September 27, 2004
Just when you were feeling jaded. Been there ? Done that ? Seen everything ? Fifty voice Perth choir 'Canzonetta' reckon you haven't lived till you've heard them doing "Dark Side of The Moon". Musical Director Rob Kay explains...
Back in the 1970s , the Perth Undergraduate Choral Society had already performed material from 'Hair', and 'Jesus Christ Superstar'with choir and rock band. "We decided to take it a bit further", says Rob. They did Moody Blues material , and next stop was material from Dark Side of The Moon in around 1976. "What really started me on the idea of we could do (sic) Pink Floyd", expands Mr Kay, " was that bit from 'Atom Heart Mother' where in fact they use one of Britain's top choirs, The John Aldous Choir". Rob then figures that you could even have yet more choral presence in Pink Floyd material. " 'Us And Them' (from Dark Side of the Moon) just screams for a choir " reckons Rob.
He also gives another more personal reason for wanting to perform Pink Floyd material "I've got two sons both musical and when they start saying who's Pink Floyd I think there's something needs to be done about it" For Canzonetta's "Dark Side of The Moon" performance you generally have to wait till after intermission. They like to start by paying some respectful homage to other material of the era - Neil Young's 'After The Goldrush', 'Derek & the Dominoes' 'Layla', and Deep Purple's 'Smoke On The Water'. "Hey, you've gotta have a go" says Rob.
With incense in her nostrils, Sarah Knight couldn't help but wondering if Canzonetta use a psychedelic light show when performing such material. "There will be. Of sorts ", replies Rob. He goes on to point out that advancing age means the members tend to need glasses these days to read their scores, so they do need downlights on stage. Even without the oil wheels, the funny cigarettes and the body painting, our presenter is at one with the concept. "Shine On You Crazy Diamond" bids Sarah Knight as Rob Kay retires back to bed to rest his conducting arm. Listen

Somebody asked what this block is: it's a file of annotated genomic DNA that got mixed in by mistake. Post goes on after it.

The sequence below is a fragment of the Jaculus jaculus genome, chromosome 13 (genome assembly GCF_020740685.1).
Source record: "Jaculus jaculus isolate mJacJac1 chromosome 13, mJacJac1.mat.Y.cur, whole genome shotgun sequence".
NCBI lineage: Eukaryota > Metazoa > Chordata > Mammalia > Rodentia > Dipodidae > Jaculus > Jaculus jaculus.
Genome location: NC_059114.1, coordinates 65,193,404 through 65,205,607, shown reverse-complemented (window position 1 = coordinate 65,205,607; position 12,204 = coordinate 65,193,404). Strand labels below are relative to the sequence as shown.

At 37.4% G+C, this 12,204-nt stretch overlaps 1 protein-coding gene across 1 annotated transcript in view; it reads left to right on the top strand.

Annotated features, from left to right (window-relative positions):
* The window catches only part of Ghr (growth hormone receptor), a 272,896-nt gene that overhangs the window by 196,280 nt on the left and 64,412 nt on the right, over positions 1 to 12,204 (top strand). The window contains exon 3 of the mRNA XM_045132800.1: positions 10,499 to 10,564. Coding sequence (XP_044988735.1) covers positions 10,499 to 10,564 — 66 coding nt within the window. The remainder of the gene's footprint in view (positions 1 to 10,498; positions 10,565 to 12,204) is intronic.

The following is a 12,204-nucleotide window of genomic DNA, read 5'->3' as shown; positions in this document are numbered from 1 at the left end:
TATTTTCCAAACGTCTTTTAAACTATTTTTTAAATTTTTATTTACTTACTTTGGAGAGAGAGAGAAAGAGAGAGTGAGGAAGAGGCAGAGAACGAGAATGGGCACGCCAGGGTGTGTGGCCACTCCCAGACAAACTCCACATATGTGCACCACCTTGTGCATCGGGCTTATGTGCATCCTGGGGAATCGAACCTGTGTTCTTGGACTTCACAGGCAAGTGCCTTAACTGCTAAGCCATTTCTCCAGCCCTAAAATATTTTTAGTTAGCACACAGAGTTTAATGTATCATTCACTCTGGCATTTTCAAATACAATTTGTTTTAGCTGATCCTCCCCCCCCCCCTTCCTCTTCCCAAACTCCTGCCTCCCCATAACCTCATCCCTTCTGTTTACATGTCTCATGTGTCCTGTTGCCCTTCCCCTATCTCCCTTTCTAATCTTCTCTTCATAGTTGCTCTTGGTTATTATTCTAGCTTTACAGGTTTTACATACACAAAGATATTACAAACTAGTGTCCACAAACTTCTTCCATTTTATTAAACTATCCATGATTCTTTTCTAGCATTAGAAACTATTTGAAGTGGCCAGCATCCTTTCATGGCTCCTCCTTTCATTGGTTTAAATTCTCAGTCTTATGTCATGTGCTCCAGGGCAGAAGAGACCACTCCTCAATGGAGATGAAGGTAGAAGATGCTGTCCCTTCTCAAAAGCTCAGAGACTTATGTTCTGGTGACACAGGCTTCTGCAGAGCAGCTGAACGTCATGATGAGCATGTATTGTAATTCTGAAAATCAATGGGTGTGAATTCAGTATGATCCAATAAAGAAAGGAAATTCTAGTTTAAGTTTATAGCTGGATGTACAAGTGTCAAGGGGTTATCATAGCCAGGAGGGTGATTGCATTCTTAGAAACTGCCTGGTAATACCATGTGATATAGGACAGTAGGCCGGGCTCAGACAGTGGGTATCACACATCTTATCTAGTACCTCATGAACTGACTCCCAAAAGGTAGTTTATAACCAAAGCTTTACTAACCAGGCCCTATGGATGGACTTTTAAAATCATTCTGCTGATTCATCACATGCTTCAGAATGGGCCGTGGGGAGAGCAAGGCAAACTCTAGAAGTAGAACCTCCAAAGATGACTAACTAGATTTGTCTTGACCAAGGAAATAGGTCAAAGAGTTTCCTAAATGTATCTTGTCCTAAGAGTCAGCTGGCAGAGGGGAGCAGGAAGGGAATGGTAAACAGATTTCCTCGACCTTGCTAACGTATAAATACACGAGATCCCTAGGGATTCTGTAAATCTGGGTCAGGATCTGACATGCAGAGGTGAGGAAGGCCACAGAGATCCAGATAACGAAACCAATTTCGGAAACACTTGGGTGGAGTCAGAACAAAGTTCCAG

Pete Seeger was standing in the corner of the big dressing room, playing a tune on his recorder. Fred Hellerman was planted on a chair, listening. "It's an old Japanese air," Seeger said, putting down his recorder. "I've heard you play a whole opera on that thing," Hellerman said.
This was last week at the Toronto Film Festival, where the Weavers were going to sing that night for probably the last time. Three of them -- Seeger, Hellerman and Ronnie Gilbert -- go back more than 55 years together, and their songs are like the American national soundtrack. Think of "Goodnight, Irene," "Wimoweh," "This Land Is Your Land," "If I Had a Hammer," "Midnight Special" and "Rock Island Line," and it's their voices you hear in your memory.
Pete Seeger is now 85. Ronnie Gilbert and Fred Hellerman are pushing 80. Lee Hays, the fourth member of the original group, died in 1981. Erik Darling and Eric Weissberg have joined the group for reunions since then, and now all five gathered for a conversation before their rehearsal.
The occasion was the premiere that evening of Jim Brown's "Isn't This a Time," a documentary about a Carnegie Hall concert in honor of Harold Leventhal's 50th anniversary as an impresario. It was Leventhal who booked them into Carnegie Hall the first time in the late 1940s, and Leventhal who reunited them a few years later at the height of McCarthyism, when the group's left-wing politics had made them victims of a show business blacklist. In between, they'd had a No. 1 hit with Leadbelly's song "Goodnight, Irene," become the most popular singing group in the country and then faced oblivion because of the blacklist. More
The score from the Barry Manilow musical Harmony will be released on CD Sept. 28 under the title "Manilow Scores." Harmony is the new Barry Manilow-Bruce Sussman musical about the Comedian Harmonists singing group, the Weimar-era singing group which splintered as the Nazis rose to power. The show, which was to have reached Broadway during the 2003-04 season, is now back on track. Private industry presentations were given in New York Sept. 9-10.
"Vocal pyrotechnics" show Toxic Audio has announced its closing at Off Broadway's John Houseman Theater Center, Oct. 31.Eric Krebs presents the show in association with Castle Talent, Inc., M. Kilburg Reedy and Spark Productions. Performances began April 7 and opened officially April 18. By the end of its run, the show will have played 225 performances.
September 21, 2004
NPR - Morning Edition